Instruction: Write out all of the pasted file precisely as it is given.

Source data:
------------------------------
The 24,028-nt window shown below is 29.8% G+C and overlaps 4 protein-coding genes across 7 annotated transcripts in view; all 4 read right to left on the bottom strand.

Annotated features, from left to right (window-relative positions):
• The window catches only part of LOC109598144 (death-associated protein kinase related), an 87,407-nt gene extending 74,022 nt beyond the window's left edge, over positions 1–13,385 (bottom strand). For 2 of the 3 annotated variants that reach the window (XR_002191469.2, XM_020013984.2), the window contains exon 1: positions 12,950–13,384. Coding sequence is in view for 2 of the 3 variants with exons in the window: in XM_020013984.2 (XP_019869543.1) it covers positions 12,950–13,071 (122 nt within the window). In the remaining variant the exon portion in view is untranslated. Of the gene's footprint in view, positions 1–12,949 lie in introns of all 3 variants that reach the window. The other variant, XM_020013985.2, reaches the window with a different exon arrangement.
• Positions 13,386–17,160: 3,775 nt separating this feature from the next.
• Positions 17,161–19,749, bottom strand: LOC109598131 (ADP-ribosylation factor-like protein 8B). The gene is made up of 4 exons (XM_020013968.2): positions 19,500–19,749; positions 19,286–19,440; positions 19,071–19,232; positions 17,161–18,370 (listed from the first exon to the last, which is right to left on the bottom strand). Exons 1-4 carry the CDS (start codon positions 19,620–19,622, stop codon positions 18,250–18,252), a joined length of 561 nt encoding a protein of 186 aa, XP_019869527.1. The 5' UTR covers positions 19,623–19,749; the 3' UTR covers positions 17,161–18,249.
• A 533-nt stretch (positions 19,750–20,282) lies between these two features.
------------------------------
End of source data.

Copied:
The 24,028-nt window shown below is 29.8% G+C and overlaps 4 protein-coding genes across 7 annotated transcripts in view; all 4 read right to left on the bottom strand.

Annotated features, from left to right (window-relative positions):
• The window catches only part of LOC109598144 (death-associated protein kinase related), an 87,407-nt gene extending 74,022 nt beyond the window's left edge, over positions 1–13,385 (bottom strand). For 2 of the 3 annotated variants that reach the window (XR_002191469.2, XM_020013984.2), the window contains exon 1: positions 12,950–13,384. Coding sequence is in view for 2 of the 3 variants with exons in the window: in XM_020013984.2 (XP_019869543.1) it covers positions 12,950–13,071 (122 nt within the window). In the remaining variant the exon portion in view is untranslated. Of the gene's footprint in view, positions 1–12,949 lie in introns of all 3 variants that reach the window. The other variant, XM_020013985.2, reaches the window with a different exon arrangement.
• Positions 13,386–17,160: 3,775 nt separating this feature from the next.
• Positions 17,161–19,749, bottom strand: LOC109598131 (ADP-ribosylation factor-like protein 8B). The gene is made up of 4 exons (XM_020013968.2): positions 19,500–19,749; positions 19,286–19,440; positions 19,071–19,232; positions 17,161–18,370 (listed from the first exon to the last, which is right to left on the bottom strand). Exons 1-4 carry the CDS (start codon positions 19,620–19,622, stop codon positions 18,250–18,252), a joined length of 561 nt encoding a protein of 186 aa, XP_019869527.1. The 5' UTR covers positions 19,623–19,749; the 3' UTR covers positions 17,161–18,249.
• A 533-nt stretch (positions 19,750–20,282) lies between these two features.